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    DEADWOOD CREEK BRIDGE

    by mtncorg Written Aug 31, 2010
    Mtncorg gives you the Deadwood Creek Bridge
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    This little gem is hidden deep in the mountains and forests of the Coast Range. Most people – Oregonians included – know little about the mountains that separate the Willamette Valley from the Coast – unless they hunt, fish or drive off-road vehicles. Originally it was thought the mountains were only penetrable in a couple of places – only two forts were deemed necessary to separate the Willamette Valley pioneers from the Native Americans living on the Coast Indian Reservation – Fort Hoskins and Fort Yamhill. Today, 150 years later, there are at least a dozen major routes across and many lesser ones. And within the mountains, there are routes within routes. This is what you find by going up Deadwood Creek.

    The bridge was built in 1932. Unique to its construction is the slanted floor, built so cars could traverse the bridge easier coming around an approach curve. There is a full-length window on the west side to allow oncoming traffic to be seen from within the bridge. Top and bottom chords are built from one-piece old growth timber. Bypassed in the 1970’s, the bridge had a lot of restoration needed when it was saved in 1986. Deep in its forested canyon lair, the bridge dwells in arboreal splendor hidden from most visitors except for one sign pointing the way in off the newer Deadwood Creek road.

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  • mtncorg's Profile Photo

    WILDCAT BRIDGE (AUSTA)

    by mtncorg Written Aug 31, 2010
    Mtncorg tastes the waters of Wildcat Creek
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    This bridge is a bit removed from Florence, located about halfway between Eugene and Florence just off the main highway OR 126. The Wildcat Bridge dates to 1925 crossing Wildcat Creek at its confluence with Siuslaw River – the location is what really sets the bridge apart. A boat ramp just north of the bridge – Austa Ramp – ensures a continued need for the bridge which has been bypassed by the busy concrete span OR 126 rushes across. A typical Lane County covered bridge; there are ribbon windows at the eaves and rounded entries with a window on the west side allowing oncoming traffic to be seen from within the bridge.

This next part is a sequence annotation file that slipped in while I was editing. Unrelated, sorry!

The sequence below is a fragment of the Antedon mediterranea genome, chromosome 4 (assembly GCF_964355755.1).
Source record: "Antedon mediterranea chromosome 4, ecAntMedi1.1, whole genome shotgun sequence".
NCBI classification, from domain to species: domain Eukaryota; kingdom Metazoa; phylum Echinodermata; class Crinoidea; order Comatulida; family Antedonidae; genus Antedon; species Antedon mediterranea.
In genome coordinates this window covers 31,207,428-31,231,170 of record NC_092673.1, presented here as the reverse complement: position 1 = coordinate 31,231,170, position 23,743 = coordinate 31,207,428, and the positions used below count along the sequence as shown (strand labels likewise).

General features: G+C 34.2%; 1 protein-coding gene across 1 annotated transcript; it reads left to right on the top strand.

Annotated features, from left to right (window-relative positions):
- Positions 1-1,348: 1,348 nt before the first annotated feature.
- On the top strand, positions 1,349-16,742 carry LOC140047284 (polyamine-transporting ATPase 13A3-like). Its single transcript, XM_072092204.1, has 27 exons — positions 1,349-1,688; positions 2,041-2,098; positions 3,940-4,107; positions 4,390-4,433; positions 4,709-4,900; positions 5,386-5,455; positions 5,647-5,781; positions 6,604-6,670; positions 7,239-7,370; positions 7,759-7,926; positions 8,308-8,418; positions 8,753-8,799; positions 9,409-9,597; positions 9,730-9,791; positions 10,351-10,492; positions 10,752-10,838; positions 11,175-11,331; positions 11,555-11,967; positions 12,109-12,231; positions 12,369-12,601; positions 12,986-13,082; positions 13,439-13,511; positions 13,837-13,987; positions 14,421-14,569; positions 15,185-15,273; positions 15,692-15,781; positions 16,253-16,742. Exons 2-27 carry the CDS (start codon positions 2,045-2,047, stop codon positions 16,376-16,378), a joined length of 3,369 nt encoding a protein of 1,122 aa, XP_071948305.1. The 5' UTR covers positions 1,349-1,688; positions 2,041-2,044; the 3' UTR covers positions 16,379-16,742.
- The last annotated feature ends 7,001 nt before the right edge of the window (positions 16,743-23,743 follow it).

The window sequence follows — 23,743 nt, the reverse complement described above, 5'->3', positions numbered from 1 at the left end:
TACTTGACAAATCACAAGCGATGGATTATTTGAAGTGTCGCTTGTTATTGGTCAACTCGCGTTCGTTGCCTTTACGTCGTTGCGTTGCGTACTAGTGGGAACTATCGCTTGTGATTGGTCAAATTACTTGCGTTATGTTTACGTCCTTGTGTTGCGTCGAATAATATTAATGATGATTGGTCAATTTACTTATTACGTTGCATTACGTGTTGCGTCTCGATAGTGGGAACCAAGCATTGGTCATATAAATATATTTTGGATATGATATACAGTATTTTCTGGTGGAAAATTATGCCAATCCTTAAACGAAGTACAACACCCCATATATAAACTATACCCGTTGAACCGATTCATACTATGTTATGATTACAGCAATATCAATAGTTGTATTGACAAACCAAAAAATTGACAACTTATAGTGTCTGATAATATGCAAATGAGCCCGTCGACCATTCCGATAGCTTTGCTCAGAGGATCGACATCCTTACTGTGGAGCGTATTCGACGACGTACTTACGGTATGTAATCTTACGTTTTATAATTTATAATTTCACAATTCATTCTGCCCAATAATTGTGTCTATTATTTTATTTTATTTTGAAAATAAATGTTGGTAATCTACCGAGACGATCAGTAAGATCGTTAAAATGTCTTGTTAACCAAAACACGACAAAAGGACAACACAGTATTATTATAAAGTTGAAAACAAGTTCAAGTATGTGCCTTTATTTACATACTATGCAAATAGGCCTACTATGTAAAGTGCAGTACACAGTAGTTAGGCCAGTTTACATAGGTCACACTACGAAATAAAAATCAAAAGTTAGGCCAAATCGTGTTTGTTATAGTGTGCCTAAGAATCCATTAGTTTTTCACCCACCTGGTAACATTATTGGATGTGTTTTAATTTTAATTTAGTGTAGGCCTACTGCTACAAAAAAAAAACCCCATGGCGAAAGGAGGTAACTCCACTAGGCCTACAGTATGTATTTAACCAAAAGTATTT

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  • Camping_Girl's Profile Photo

    Camping in the dunes

    by Camping_Girl Written May 25, 2008

    3.5 out of 5 starsHelpfulness

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    We stayed at the Horsfalls Campground, just across the bay from Coos Bay. It was a lovely, peaceful campground with wonderfully large campsites. Free firewood was provided. There is a $5 entrance fee to access the sand dunes area, and the camping was an additional $15 USD per night.

    There were flush toilets and hot running water, but no showers.

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    Umpqua Beach Lighthouse

    by Camping_Girl Written May 25, 2008

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    Another of the old historic lighthouses along highway 101. This one is a little smaller than the first one we looked at.

    This state park had a lovely campground attached to it, but we decided to push further south before we stopped for the night.

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  • Camping_Girl's Profile Photo

    Sand Dunes

    by Camping_Girl Written May 25, 2008

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    That's the ocean, behind the dunes
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    There are many camping spots along the dunes, but be forewarned, most of them are party central! For some reason partiers love coming out to the dunes to camp, drink and race around in the sand... we found nice quiet family camping at Coos Bay.

    There are outfits that will rent you buggys to take out on the sand, if you don't have your own.

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Florence Things to Do